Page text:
Above the Vestry Door of our time-honoured church in the quaint village of Fulmer in Buckinghamshire are inscribed the names of the 19 men of Fulmer who lost their lives in the course of the two World Wars.
Just preceding the two minute silence, it has been our tradition that one member of a now dwindling number of those who served in the Armed Forces in World War II follows a Bidding Prayer by reading out the names of each of those who left the village, often while still in their teens, but who never returned. I am sure that forms of Remembrance of this nature are enacted in Churches or War Memorials throughout our ‘green and pleasant land’ on this particular Sunday. The Bidding ends with the immortal words, “At the going down of the sun and in the morning, we will remember them”, a pledge which is repeated by the congregation.
Following this service some years ago, when it had been my role, by rota, to read out the names, I asked my neighbour if he felt it realistic to think that the Pledge given was capable of being fulfilled when the events had happened almost one hundred years before and we knew so little about the fifteen men from World War I and four from World War II whose lives had been sacrificed in the two horrific conflicts? He agreed that it was indeed unrealistic and so we set about researching who each of the names was, what he had done in the short life accorded to him, and in what circumstances he had met his untimely end.
Over three years we visited National Archives at Kew, the Imperial War Museum, the excellent Bucks County Archives at Aylesbury and many other sources. We scoured regimental records, even school magazines, and accepted good advice. By 2009 we had covered every man and adding commentaries on the main events in the two Wars and reconstructing what village life in Fulmer could have been like in 1914, we published under the title of Fulmer’s Fallen and launched it in the Village Hall in October 2009 with the help of our local branch of the Royal British Legion, to which we donated all the proceeds.
For me, the work involved was a constant reminder of my wartime years at Stowe. As the School had only started in 1923, a mere 16 years earlier, all of its old boys were of combat age and thus the casualty lists were disproportionately higher than was the case with the older long established schools. When the report came of an Old Stoic ‘Killed in Action’, JF, the legendary Headmaster, throughout the War, would read out the name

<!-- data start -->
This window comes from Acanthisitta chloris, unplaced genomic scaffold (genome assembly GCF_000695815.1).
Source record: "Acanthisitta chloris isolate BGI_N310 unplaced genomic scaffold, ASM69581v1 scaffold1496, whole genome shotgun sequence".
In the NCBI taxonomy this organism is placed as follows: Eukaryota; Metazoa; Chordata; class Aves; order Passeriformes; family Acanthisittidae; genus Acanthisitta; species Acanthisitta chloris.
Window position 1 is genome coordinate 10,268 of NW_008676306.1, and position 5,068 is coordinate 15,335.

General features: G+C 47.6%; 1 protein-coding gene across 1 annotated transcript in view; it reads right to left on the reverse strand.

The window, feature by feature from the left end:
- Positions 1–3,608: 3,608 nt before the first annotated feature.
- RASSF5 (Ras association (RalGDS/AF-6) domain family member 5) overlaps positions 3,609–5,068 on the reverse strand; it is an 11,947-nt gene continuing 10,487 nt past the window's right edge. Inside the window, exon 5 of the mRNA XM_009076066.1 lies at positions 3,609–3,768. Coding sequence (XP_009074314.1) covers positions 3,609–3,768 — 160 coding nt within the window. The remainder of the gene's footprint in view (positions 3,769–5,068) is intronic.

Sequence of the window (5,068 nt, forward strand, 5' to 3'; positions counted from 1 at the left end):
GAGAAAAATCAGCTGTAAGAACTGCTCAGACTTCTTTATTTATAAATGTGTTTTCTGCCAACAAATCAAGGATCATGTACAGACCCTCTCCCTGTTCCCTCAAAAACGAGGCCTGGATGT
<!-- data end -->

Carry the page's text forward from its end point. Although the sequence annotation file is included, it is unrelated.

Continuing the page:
in Chapel in a voice which trembled with emotion. JF knew every boy in the School – he would seek out and wish each one of us a happy birthday on the appropriate day. His sorrow as he read out each name was evident.
At Stowe in 1941 in Cobham House, I was sharing a study with two great friends, Bryan Henshaw (Cobham 41) and Miles Frankenburg (Cobham 41). Bryan and I were both historians and had acted together in two drama productions: Miles espoused the Sciences. They were both a year older than me, so, early in 1942 Bryan enlisted with the Grenadier Guards and Miles in the 4th Gurkha Rifles immediately on leaving Stowe, while I joined the Royal Artillery and was stationed at Salisbury Plain.
In the late summer of 1943, Bryan wrote that he was on embarkation leave for an overseas posting. He asked if we could meet up to say our farewells. We met in the evening in Salisbury itself and for two hours we walked together in the precincts of Salisbury Cathedral occasionally singing together that beautiful old Grecian ode to a lost friend, “They told me, Heraclitus, they told me you were dead.” If Bryan did not feel a premonition, I certainly did.
Bryan was killed three months later in the heavy fighting which took place after the landings in Italy. I heard later that he and a detachment had been trapped in a cave and were massacred. I know nothing about how Miles met his end with the Gurkha Rifles six months after Bryan. He had become a Captain and was killed in Burma in the spring of 1944. Both Bryan and Miles were twenty one years of age at the time.
It is so good that we, in vast numbers, continue to honour the memories of those who gave their tomorrows for our todays. I hope that knowing something about our men has helped in this respect.
Edward Guinness (Cobham 42)